Prime minister David Cameron and former TUC general secretary Brendan Barber have joined forces to pen a warning against leaving the EU.
The Conservative prime minister and the former trade union boss admitted they were rarely political allies, but said that in the case of the referendum “it is right that the rules of conventional politics be temporarily set aside”.
In an article in the Guardian, they wrote:
It’s clear there will be long-term damage for our country’s productivity, caused by the second-rate, more restrictive trade relationship we would have to try to negotiate if we left our home market of 500 million consumers.
Less open trading leads to lower productivity. It doesn’t matter whether you work in a car plant, a factory, a shop or an office: the likelihood is that you would take home less money at the end of every month than if we stayed in Europe.
But here are a few times that the two have been less than amicable allies:
1. Over the right to strike
In 2011, Barber warned Cameron that the TUC was debating over whether to take strike action against Government plans to toughen strike laws and planned increases to public sector pension contributions.
I think the public realise that the reason this strike is going ahead is because of the intransigence from the Government and their determination to simply force changes through.
Cameron condemned the 2011 strikes, telling public sector workers that walking out would be wrong:
To those considering strike action, when discussions are ongoing, I say to you these strikes are wrong, for you, for the people you serve and for the good of the country. It is the changes we propose that are right, right by the taxpayer but, above all, right by you.
The changes we propose are a good deal. They are fair for the low-paid, fair for the taxpayer.
2. His leaving speech
Barber used his final interview after a decade in the post of TUC general secretary to fight Tory cuts.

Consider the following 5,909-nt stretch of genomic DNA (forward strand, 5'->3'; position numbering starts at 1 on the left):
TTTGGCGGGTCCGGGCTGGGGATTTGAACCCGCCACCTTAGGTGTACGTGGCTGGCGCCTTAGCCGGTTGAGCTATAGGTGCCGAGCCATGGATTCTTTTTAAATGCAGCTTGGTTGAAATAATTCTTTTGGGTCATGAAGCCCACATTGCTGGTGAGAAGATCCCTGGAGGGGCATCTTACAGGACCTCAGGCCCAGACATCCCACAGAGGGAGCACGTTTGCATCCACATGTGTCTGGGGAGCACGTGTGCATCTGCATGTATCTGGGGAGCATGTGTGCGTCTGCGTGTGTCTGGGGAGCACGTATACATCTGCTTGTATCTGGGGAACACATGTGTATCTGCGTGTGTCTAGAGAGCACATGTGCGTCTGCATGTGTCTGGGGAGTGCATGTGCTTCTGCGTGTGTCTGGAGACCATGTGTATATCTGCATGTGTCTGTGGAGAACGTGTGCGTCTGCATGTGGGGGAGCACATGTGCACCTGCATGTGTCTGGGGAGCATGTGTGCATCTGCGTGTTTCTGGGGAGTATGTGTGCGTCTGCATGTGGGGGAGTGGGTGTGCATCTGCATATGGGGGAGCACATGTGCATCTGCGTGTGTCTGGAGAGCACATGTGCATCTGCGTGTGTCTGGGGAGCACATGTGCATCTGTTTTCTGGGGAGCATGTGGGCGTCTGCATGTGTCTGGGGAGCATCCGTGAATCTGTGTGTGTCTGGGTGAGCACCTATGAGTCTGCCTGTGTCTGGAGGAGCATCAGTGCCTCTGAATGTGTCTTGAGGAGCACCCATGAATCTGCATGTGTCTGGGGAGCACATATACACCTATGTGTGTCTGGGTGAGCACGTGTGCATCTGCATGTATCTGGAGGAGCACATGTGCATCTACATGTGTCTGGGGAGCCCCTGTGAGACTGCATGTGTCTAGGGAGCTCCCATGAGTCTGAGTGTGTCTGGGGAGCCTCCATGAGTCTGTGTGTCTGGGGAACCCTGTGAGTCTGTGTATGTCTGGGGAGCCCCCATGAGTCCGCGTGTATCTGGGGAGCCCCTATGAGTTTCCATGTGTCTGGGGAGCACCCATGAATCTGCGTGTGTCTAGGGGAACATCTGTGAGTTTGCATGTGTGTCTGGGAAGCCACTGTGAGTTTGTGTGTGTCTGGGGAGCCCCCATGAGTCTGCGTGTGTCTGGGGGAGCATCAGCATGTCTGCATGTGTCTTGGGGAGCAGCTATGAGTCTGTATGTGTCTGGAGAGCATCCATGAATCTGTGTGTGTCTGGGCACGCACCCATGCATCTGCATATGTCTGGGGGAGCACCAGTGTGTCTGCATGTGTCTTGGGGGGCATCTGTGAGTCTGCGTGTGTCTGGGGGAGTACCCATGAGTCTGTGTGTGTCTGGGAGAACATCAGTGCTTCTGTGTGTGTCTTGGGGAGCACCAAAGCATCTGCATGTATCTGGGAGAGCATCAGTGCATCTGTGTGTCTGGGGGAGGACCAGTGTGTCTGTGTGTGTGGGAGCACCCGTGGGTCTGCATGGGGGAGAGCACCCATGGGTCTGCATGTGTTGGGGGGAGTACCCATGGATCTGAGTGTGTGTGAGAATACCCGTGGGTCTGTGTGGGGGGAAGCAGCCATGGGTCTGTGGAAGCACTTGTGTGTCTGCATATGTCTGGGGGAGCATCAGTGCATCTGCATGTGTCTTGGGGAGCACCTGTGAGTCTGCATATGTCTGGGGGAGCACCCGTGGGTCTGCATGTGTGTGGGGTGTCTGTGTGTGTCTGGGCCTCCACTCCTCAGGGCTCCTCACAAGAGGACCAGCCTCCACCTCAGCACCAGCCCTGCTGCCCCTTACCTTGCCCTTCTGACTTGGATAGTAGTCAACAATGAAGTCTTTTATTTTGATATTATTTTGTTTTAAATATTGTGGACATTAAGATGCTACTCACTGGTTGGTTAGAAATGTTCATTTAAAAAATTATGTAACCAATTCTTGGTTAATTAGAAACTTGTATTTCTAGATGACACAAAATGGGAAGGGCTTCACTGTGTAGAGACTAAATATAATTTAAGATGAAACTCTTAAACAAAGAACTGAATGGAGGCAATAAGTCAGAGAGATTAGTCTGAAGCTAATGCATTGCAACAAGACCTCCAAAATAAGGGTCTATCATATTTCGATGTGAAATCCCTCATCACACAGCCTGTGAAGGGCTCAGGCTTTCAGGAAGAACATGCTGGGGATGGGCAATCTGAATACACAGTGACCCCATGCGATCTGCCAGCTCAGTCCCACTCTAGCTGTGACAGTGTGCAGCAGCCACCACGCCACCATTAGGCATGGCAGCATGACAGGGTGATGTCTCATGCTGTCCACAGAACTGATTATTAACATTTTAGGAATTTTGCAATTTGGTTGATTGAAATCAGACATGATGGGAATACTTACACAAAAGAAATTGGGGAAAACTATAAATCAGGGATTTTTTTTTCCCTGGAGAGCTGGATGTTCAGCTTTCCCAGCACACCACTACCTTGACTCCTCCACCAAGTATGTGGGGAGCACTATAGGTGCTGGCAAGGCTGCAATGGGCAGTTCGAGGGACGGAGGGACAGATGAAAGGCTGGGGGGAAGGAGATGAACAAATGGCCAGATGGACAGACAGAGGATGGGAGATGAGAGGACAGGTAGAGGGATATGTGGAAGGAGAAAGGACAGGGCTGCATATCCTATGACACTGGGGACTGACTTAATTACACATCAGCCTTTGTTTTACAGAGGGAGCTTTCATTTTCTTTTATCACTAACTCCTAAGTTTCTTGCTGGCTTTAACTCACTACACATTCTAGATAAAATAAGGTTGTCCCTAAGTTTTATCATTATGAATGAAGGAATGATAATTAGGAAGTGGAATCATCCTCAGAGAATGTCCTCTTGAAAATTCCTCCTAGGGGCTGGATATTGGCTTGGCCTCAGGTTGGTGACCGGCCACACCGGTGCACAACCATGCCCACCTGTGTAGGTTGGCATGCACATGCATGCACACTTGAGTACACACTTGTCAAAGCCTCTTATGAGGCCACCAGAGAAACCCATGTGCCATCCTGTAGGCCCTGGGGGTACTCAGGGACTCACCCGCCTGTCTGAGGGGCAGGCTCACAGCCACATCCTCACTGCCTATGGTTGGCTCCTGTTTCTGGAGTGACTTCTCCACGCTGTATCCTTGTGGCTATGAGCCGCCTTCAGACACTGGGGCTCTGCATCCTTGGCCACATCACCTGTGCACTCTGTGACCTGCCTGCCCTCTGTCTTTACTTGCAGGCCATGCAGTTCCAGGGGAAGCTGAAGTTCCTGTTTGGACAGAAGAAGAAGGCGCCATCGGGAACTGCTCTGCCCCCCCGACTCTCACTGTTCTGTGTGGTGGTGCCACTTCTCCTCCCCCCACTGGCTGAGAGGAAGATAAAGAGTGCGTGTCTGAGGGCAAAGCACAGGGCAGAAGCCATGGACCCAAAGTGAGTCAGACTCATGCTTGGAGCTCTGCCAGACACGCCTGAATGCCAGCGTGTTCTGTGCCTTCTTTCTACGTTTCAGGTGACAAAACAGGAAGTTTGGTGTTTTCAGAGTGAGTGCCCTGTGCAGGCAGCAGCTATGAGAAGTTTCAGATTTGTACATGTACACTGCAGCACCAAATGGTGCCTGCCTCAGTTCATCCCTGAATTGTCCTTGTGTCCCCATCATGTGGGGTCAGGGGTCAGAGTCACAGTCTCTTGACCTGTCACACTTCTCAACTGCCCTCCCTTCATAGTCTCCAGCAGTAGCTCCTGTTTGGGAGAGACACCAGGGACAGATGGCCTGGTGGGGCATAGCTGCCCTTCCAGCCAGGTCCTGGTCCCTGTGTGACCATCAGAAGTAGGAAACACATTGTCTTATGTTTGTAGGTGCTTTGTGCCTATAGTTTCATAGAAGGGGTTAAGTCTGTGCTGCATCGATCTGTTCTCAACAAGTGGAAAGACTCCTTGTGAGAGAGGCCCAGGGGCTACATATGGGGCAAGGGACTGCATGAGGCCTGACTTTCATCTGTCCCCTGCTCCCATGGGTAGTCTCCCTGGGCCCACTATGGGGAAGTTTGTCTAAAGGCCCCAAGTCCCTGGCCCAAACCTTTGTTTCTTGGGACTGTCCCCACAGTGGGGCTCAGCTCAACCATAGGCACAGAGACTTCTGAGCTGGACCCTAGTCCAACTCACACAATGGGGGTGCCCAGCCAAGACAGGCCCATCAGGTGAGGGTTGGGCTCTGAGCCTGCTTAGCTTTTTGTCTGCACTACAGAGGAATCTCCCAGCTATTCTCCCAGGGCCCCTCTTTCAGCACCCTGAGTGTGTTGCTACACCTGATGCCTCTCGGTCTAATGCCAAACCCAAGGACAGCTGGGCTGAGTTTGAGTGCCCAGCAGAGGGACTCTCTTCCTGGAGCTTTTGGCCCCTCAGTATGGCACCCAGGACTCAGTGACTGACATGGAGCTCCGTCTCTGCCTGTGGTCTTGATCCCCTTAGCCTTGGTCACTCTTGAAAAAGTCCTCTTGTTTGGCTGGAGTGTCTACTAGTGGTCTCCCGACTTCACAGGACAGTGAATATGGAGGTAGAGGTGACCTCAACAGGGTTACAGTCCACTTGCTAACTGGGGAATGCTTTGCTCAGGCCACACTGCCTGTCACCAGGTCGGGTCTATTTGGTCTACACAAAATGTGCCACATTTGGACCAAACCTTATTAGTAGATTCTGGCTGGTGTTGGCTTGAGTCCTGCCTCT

He warned that “the stakes have never been higher” due to a Government “onslaught”.
Barber also said that David Cameron and George Osborne needed to come under “real political pressure” to encourage change.
The Government's plans to cut spending and redraw the State are more radical and dangerous than anything since the 1930s.
He compared coalition cuts to spending to the poll tax and said their claims that they would "shield the vulnerable and protect front-line services" were falsehoods, as economic policies were "impossible to deliver in even the first round of budget reductions".
He also said:
Ministers should stamp down on tax avoidance, not least by reversing the cuts in revenue staff that lie behind many of the current PAYE problems.
4. Criticism of Barclays bonuses
In the Independent again, Barber wrote Barclays bonuses, following the recession, were profoundly unfair and aided by government inaction:
We may now be able to see that much of the pre-crash economic growth led by the finance sector was illusory, but it certainly fooled policymakers at the time who privileged banking above the rest of the economy. The huge bonuses paid year in, year out have unbalanced our social structures too, as a new class of super-rich float free from the normal obligations and mutual relationships that make up a cohesive society.
While writing at the time about the Labour government, he maintained this stance and criticism of Cameron's bank-friendly government.
5. NHS cuts
During Andrew Lansleys time as Health Secretary, in which he oversaw pro-market cuts to the Health service, Barber said:
The Conservatives told us before the election that there would be no cuts to the NHS, no top-down reorganisation and respect for the founding principles of the NHS.
Today's plans break each of those pledges. A giant top-down reorganisation that will cost billions to carry out, opens the door to widespread privatisation and comes on top of eye-watering efficiency savings all add up to a toxic cocktail of voter unfriendliness.
But now Mr Barber and Mr Cameron are teaming up. A match made in heaven...